Scroll down and click on the Apache servicename
    Select Edit - Add Value... from the menu
    Fill in the Add Value dialog with 
        Value Name: DependOnGroup 
        Data Type: REG_MULTI_SZ
        and click OK
    Leave the Multi-String Editor dialog empty and click OK
    Select Edit - Add Value... from the menu
    Fill in the Add Value dialog with 
        Value Name: DependOnService
        Data Type: REG_MULTI_SZ
        and click OK
    Type the following list (one per line) in the Multi-String Editor dialog
        and click OK

If you are using COM or DCOM components from a third party module, ISAPI, or other add-in scripting technologies such as ActiveState Perl, you may also need to add the entry Rpcss to the DependOnService list. To avoid exposing the TCP port 135 when it is unnecessary, Apache does not create that entry upon installation. Follow the directions above to find or create the DependOnService value, double click that value if it already exists, and add the Rpcss entry to the list.

Other installations may require additional dependencies. If any files required at startup reside on a network drive, you may need to first configure the service to depend on the network redirector (usually lanmanworkstation) and follow the directions below under the "User Account for Apache Service to Run As" section.

Attempting to use both IIS and Apache, on the same port but on two different IP addresses may require the W3SVC (IIS) to start prior to Apache, because IIS tries to glom onto all IP addresses ( as it starts, and will fail if Apache has already started on a specific IP address.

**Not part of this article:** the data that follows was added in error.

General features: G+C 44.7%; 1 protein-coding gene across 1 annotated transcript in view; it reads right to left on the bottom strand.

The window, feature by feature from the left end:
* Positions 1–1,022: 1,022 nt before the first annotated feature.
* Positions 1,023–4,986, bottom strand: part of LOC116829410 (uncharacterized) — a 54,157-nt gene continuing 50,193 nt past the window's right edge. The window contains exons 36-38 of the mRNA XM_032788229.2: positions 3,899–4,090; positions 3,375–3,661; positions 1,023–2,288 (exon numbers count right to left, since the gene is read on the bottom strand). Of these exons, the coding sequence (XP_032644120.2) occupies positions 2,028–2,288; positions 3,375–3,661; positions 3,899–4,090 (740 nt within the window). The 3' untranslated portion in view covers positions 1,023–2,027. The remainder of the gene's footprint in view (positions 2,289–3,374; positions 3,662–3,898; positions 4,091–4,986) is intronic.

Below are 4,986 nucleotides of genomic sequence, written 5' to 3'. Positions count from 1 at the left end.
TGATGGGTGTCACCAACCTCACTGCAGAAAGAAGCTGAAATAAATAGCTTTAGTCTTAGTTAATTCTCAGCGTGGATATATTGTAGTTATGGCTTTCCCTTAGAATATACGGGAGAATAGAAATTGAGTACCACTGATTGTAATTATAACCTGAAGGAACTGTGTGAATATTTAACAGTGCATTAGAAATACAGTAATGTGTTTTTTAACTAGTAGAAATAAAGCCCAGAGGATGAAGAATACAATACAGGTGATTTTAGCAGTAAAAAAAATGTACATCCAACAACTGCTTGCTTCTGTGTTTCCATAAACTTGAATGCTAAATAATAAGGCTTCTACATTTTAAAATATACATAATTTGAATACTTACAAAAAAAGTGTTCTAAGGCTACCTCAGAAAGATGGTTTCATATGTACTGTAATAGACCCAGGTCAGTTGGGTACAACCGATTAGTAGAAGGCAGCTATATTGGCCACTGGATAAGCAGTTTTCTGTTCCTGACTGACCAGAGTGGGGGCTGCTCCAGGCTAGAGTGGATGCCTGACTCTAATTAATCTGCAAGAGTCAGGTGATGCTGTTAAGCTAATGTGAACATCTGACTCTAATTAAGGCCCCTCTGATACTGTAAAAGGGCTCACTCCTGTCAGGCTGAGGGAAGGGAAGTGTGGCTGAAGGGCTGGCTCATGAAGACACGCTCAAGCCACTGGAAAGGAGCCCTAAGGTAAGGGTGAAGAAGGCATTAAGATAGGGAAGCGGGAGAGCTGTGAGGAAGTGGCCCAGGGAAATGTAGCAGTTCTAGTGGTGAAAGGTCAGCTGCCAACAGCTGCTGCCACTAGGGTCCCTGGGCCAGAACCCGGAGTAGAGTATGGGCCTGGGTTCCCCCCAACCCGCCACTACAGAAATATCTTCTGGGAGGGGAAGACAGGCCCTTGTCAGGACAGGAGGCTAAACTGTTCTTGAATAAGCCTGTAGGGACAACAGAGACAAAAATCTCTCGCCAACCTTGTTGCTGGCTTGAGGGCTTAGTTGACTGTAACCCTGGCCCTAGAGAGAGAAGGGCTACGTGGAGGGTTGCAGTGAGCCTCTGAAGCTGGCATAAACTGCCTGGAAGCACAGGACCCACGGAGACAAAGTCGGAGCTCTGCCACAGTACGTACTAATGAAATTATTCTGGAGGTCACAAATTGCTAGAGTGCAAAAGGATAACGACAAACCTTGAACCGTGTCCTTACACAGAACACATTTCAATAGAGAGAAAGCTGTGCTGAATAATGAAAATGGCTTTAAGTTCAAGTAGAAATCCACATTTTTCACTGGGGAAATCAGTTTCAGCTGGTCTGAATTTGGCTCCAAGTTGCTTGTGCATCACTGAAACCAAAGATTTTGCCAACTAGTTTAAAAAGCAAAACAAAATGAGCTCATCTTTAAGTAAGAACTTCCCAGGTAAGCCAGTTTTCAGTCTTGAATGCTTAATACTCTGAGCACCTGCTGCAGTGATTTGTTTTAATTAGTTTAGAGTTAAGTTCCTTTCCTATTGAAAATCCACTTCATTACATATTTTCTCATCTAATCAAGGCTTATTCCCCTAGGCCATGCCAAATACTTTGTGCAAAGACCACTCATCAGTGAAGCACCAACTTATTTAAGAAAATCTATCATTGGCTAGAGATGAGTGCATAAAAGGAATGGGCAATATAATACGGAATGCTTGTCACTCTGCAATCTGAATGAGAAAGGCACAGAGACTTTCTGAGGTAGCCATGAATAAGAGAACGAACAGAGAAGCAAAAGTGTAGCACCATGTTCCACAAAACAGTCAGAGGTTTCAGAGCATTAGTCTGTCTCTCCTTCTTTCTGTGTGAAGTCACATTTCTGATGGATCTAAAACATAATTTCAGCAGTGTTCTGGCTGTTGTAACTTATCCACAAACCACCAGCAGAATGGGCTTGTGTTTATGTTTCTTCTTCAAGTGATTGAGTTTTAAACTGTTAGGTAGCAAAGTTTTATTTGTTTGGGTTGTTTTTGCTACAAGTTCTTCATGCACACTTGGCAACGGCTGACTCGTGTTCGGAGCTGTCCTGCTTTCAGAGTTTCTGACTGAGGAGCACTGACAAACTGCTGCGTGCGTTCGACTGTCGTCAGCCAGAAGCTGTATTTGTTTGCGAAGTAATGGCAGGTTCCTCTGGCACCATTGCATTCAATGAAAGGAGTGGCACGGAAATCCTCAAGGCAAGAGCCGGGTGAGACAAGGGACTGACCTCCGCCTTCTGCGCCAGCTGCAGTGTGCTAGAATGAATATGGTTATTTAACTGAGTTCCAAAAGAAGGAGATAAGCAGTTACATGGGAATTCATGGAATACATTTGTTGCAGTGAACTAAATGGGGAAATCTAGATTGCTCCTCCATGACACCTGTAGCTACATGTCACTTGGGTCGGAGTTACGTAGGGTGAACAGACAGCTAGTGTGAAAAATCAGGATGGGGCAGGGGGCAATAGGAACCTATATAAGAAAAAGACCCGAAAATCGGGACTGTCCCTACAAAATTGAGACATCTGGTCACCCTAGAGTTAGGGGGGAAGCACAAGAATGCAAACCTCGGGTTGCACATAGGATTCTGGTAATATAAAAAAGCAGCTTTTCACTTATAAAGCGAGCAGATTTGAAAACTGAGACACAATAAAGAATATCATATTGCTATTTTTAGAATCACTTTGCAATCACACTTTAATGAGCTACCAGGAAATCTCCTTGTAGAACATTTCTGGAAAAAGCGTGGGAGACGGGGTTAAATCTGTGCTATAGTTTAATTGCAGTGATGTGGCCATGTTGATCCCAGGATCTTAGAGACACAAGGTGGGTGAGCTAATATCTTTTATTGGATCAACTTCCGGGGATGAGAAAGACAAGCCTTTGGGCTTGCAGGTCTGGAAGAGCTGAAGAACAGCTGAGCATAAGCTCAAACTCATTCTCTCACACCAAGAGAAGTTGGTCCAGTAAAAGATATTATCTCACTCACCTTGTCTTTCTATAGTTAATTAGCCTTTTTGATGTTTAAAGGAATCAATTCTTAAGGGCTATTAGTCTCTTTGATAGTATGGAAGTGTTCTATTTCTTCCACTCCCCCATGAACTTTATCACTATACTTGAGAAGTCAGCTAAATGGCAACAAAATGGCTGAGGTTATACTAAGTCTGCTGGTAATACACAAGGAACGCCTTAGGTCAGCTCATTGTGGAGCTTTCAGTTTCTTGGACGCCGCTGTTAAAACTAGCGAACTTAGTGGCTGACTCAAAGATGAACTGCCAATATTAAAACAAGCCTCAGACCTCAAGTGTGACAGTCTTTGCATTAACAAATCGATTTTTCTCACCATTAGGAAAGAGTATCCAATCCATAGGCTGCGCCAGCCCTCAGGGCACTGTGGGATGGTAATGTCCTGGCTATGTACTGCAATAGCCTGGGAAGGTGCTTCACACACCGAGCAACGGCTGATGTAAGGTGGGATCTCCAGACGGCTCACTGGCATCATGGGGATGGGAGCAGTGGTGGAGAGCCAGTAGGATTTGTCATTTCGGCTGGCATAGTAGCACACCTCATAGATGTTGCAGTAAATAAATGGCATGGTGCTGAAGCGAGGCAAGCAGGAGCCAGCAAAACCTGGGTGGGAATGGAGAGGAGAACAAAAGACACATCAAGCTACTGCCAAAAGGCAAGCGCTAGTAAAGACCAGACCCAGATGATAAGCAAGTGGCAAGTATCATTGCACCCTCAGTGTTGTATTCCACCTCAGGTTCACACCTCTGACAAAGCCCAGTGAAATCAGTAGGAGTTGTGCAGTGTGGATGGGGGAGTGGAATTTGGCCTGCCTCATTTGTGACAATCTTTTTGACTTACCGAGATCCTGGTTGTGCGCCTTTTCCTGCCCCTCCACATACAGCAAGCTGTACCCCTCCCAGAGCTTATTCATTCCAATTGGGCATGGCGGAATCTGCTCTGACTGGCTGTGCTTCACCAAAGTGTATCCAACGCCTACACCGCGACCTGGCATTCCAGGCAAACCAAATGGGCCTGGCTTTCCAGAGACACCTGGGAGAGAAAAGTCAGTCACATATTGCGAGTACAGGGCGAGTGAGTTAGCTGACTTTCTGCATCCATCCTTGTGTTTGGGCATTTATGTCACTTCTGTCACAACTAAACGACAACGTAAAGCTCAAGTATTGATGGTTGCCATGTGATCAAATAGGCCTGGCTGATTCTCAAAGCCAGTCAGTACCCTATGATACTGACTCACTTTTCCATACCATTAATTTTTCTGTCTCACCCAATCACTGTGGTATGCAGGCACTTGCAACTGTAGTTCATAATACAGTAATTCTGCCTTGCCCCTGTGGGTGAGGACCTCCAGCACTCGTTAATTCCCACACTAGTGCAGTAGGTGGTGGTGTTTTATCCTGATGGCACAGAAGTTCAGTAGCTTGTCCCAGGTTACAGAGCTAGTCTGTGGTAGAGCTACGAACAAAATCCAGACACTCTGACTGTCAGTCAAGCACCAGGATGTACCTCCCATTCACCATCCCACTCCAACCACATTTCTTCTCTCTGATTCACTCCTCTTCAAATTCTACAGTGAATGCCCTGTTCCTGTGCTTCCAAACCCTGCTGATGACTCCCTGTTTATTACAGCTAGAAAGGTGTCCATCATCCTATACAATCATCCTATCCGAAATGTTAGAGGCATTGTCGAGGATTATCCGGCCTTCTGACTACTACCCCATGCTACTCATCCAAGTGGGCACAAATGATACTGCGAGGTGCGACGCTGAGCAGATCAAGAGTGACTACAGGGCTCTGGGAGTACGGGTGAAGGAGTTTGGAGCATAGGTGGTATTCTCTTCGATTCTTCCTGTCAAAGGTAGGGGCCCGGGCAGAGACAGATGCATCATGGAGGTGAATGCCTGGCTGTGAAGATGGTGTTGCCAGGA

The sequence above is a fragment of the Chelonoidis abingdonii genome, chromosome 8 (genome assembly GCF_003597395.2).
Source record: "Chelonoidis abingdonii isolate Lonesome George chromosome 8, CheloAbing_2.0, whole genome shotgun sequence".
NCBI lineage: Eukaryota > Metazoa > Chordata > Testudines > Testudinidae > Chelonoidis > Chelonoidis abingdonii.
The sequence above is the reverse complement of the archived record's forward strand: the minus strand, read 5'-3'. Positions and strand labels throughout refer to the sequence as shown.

Apache 1.3.21 introduces a MUCH simpler way to add a dependency. The -W "servicename" argument modifies the -k install or -k config commands to configure a dependency for Apache. Multiple -W arguments may be given, but they should all occur after the -k option. For example, to add the LanmanWorkstation dependency to an installed "Apache" service, use this command:

    apache -k config -n Apache -W LanmanWorkstation

User Account for Apache Service to Run As (NT/2000)

When Apache is first installed as a service (e.g. with the -i option) it will run as user "System" (the LocalSystem account). There should be few issues if all resources for the web server reside on the local system, but it has broad security privileges to affect the local machine!